Mr Patrick Kilcullen (University of Northern British Columbia)
Royal Canadian Navy VICTORIA Class submarines must operate with enhanced stealth using rubber acoustic tiles over their steel hulls to provide SONAR cloaking and absorb emanating noise. These tiles, as well as a connective grouting compound, form an opaque covering of virtually the entire hull surface. In evaluating the integrity of the hull as a pressure vessel it is of paramount importance to discern states of deterioration and corrosion of the underlying steel, in addition to water seepage and delamination within the tiles and grouting interfaces themselves. With a rubber transmission window at approximately 80 GHz, Terahertz (THz) sensing methods have shown promise for probing these slab-like structures in laboratory. In practice, non-destructive examination must be done from the outside surface of the hull with the radiation reflecting off of the metal subsurface, thus passing through the strongly absorbing cloaking layers twice. Working in conjunction with Defense Research and Development Canada (DRDC) towards a practical hull inspection technology for VICTORIA Class submarines, we have investigated the potential applications of THz reflection tomography to water, corrosion, and delamination detection beneath opaque rubber media. We have investigated 1” thick rubber tile analogous to those used on the submarines using a Brewster-angle reflection terahertz time-domain spectroscopy apparatus.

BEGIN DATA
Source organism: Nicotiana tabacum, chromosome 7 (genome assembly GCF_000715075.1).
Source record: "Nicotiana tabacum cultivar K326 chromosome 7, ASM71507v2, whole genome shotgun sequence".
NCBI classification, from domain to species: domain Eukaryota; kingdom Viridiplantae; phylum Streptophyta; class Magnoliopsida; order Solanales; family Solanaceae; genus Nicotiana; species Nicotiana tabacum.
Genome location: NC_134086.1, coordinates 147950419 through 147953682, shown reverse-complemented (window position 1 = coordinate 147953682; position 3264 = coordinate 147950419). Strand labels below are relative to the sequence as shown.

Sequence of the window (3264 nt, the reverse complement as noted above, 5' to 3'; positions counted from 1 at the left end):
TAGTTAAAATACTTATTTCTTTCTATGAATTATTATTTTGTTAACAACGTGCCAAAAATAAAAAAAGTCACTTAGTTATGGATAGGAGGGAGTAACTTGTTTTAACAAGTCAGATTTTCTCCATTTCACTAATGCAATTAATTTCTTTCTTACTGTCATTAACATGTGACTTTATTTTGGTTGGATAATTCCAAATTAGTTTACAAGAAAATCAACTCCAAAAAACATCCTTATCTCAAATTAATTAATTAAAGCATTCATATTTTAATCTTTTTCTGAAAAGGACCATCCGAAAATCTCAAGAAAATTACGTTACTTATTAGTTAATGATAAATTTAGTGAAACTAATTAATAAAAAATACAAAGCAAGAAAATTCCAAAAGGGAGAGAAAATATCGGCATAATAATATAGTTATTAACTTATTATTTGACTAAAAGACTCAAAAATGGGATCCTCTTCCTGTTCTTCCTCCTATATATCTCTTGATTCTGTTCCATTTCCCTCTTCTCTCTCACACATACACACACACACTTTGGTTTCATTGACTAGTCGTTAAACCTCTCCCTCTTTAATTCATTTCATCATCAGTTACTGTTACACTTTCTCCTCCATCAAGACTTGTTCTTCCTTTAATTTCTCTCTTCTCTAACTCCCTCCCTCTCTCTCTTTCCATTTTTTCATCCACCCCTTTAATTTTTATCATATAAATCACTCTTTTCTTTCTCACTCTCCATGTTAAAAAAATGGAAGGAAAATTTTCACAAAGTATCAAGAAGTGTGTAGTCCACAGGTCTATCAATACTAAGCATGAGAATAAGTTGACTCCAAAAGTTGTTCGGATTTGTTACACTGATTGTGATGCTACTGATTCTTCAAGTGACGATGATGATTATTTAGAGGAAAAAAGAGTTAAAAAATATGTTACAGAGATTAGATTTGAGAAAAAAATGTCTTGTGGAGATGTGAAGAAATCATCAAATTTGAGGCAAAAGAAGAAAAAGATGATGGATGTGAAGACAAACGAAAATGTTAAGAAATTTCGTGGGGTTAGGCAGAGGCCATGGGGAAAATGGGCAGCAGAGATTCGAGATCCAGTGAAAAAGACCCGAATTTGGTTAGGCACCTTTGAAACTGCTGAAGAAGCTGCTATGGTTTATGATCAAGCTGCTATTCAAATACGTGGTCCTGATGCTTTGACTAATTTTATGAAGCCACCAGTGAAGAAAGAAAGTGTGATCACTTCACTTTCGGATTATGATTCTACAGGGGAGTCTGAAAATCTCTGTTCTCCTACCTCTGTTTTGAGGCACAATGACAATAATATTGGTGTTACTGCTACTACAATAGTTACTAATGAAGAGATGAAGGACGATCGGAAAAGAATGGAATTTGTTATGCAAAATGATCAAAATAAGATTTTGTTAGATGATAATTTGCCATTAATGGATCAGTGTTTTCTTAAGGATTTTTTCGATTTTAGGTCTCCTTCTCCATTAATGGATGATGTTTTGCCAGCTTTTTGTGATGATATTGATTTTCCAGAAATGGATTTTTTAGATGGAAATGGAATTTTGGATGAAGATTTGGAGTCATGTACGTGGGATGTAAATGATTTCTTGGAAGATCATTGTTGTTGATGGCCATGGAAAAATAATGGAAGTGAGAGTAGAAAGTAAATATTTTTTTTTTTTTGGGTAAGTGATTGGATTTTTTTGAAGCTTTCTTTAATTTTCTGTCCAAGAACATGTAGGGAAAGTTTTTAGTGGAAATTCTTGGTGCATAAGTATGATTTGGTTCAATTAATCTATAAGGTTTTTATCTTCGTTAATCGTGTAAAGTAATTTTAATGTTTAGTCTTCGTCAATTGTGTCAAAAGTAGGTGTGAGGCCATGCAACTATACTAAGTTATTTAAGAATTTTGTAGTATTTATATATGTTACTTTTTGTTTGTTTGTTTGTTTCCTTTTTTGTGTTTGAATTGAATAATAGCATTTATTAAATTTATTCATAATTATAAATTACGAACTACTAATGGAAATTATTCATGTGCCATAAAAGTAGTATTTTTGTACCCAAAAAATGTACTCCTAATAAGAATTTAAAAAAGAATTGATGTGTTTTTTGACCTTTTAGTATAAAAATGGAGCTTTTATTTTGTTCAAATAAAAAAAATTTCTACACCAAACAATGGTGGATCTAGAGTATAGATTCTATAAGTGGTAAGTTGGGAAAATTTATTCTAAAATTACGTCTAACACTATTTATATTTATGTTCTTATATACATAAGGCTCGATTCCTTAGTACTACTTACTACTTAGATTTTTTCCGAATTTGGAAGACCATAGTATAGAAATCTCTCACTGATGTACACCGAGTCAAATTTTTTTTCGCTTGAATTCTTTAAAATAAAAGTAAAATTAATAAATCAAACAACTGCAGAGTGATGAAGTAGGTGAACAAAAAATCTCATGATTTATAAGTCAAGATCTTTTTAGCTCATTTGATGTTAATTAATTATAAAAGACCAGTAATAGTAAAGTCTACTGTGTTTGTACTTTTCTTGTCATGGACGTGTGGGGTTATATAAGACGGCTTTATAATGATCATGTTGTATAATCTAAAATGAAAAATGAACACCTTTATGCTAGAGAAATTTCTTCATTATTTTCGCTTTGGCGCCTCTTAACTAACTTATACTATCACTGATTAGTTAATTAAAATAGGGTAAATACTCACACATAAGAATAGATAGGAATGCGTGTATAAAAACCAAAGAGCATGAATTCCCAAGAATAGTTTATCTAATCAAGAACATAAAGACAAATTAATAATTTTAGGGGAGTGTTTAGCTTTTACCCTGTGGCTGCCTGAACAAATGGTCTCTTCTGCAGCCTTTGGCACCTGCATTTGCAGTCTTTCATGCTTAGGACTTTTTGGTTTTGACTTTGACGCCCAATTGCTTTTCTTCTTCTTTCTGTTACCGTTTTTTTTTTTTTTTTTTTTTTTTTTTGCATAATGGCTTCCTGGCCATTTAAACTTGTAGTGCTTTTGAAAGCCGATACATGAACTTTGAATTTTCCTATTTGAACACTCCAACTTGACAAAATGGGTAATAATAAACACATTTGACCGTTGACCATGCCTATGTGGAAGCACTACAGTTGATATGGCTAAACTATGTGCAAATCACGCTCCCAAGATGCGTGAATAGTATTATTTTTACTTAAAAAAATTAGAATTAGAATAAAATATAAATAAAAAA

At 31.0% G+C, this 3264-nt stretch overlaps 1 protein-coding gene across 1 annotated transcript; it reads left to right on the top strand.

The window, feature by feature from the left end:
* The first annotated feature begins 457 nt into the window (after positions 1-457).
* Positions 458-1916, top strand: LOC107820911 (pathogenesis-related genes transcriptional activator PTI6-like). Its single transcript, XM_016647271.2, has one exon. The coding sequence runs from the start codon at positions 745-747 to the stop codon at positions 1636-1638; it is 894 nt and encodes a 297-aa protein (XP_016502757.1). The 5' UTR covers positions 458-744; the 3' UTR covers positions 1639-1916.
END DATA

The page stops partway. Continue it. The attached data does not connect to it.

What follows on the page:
David Cooke (McGill University) Mr David Purschke (University of Alberta) Mr David Valverde (McGill University) Frank Hegmann (University of Alberta) Ms Lauren Gingras (McGill University) Dr Mark Shegelski (University of Northern British Columbia) Ms MengXing Na (University of Alberta) Mr Rod McGregor (Defence Research and Development Canada)